Notwithstanding the commercialism, most people experience joy and a greater sense of emotional connection to one another during the holidays. Even so, there are some who tend to feel depressed this time of year, too. Of course it’s not one hundred percent in either direction—certainly no one is happy all the time, and I hope no one is gloomy 24/7 between Thanksgiving and New Years. The question is: Is there a way to make sure we tilt toward the “joy” side of the balance sheet?
Many years ago, a good friend and mentor told me, “The person you become in life will primarily be determined by two things: the books you read and the people you associate with.” He also said that, “You don’t attract in life what you want but who you are.” Better than thirty years later, I’d say both of these statements are largely true.
The essential message in this advice is to be careful in choosing what we allow to influence us. Input from media—books, movies, TV, social media, magazines and the like—as well as the people we choose to spend time with, influence our attitudes and decisions to such a degree that they shape our character, the direction we take in life, and ultimately where we end up and who we become. Oh yes, and how we feel much of the time, too.
The ideas one has, as well as how someone feels about just about everything and everyone will be vastly different for the person who reads more classic literature, scripture, and books on personal development, than the person whose reading is dominated by Twitter feeds, romance novels and People (or Hustler) Magazine. And when we choose to surround ourselves with thoughtful, positive, edifying peers, we will speak, act and feel differently, from those whose associations are primarily with dour, petty, angry or otherwise negative people.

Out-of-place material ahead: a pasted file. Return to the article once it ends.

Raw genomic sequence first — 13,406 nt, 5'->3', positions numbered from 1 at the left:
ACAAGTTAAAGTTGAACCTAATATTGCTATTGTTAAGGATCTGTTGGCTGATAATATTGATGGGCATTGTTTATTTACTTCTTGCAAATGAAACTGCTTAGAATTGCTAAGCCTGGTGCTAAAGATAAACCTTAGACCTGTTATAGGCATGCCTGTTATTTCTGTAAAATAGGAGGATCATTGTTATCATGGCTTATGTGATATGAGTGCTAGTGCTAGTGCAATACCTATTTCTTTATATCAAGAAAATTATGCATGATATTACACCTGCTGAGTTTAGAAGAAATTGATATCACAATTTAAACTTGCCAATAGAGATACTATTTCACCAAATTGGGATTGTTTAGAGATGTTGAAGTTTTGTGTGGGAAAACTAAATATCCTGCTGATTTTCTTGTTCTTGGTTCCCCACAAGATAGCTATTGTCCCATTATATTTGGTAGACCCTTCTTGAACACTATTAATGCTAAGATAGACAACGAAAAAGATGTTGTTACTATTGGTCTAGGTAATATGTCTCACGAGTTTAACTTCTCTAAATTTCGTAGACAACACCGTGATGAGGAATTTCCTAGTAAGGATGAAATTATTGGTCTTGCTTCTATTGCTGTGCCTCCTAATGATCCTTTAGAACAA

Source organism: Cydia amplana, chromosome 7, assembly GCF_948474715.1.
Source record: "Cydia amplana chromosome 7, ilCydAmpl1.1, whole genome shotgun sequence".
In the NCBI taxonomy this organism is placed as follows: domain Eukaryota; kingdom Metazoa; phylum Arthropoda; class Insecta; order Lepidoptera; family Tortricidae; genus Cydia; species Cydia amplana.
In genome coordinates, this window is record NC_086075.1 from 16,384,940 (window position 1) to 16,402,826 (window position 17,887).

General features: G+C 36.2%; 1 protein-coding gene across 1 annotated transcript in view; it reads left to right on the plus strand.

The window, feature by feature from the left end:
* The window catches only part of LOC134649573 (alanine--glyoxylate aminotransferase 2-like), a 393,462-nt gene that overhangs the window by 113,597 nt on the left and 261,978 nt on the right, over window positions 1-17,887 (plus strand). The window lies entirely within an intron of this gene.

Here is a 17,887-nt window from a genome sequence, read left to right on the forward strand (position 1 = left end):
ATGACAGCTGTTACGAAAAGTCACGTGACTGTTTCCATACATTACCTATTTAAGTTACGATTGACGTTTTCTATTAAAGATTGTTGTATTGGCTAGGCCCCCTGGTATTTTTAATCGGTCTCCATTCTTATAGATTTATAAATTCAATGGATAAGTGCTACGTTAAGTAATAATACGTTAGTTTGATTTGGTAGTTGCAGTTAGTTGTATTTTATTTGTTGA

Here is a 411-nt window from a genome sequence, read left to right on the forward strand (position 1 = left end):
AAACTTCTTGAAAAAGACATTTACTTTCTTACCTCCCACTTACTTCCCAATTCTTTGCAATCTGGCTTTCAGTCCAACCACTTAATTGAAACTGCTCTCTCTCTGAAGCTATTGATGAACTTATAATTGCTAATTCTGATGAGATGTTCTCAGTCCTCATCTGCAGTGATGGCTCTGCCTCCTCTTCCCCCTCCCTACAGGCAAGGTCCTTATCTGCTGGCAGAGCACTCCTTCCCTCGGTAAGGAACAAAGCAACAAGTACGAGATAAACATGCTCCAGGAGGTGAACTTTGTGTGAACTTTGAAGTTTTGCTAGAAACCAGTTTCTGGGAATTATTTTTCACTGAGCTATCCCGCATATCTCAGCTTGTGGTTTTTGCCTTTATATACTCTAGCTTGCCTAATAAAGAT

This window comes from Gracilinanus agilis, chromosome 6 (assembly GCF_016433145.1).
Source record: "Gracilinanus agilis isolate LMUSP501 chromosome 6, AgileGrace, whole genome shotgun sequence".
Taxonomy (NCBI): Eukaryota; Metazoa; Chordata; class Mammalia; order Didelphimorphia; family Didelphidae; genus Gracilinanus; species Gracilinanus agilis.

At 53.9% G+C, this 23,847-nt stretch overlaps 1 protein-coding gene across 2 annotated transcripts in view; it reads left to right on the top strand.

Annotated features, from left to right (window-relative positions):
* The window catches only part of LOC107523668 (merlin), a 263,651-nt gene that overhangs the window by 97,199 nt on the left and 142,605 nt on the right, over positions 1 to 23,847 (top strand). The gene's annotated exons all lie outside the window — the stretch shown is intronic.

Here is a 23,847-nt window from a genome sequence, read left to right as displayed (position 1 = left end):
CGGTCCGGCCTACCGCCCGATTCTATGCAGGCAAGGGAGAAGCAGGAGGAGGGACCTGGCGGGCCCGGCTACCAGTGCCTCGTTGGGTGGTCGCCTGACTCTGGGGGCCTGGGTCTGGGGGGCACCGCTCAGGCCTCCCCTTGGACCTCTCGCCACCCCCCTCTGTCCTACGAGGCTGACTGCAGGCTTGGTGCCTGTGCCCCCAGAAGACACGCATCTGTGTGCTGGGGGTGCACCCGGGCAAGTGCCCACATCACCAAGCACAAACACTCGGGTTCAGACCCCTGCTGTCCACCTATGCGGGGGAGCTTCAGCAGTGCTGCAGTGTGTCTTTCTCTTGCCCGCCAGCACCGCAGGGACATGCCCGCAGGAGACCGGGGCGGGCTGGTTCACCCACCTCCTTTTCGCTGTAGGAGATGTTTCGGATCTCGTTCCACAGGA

With the holidays upon us, I highly recommend some of my friends’ advice. Feeling down or depressed? Turn off the Computer or TV and pick up a book by Og Mandino, Stephen Covey, John Maxwell, Denis Waitley or Robert Schuller. Want to smile more during the holidays? Look for people who tend to smile and get around those people. And when it comes to interactions with others, decide to be a builder rather than a demolition expert.
On behalf of everyone here at ALIVE, we wish you all the best in happiness, health, and prosperity for this holiday season and beyond.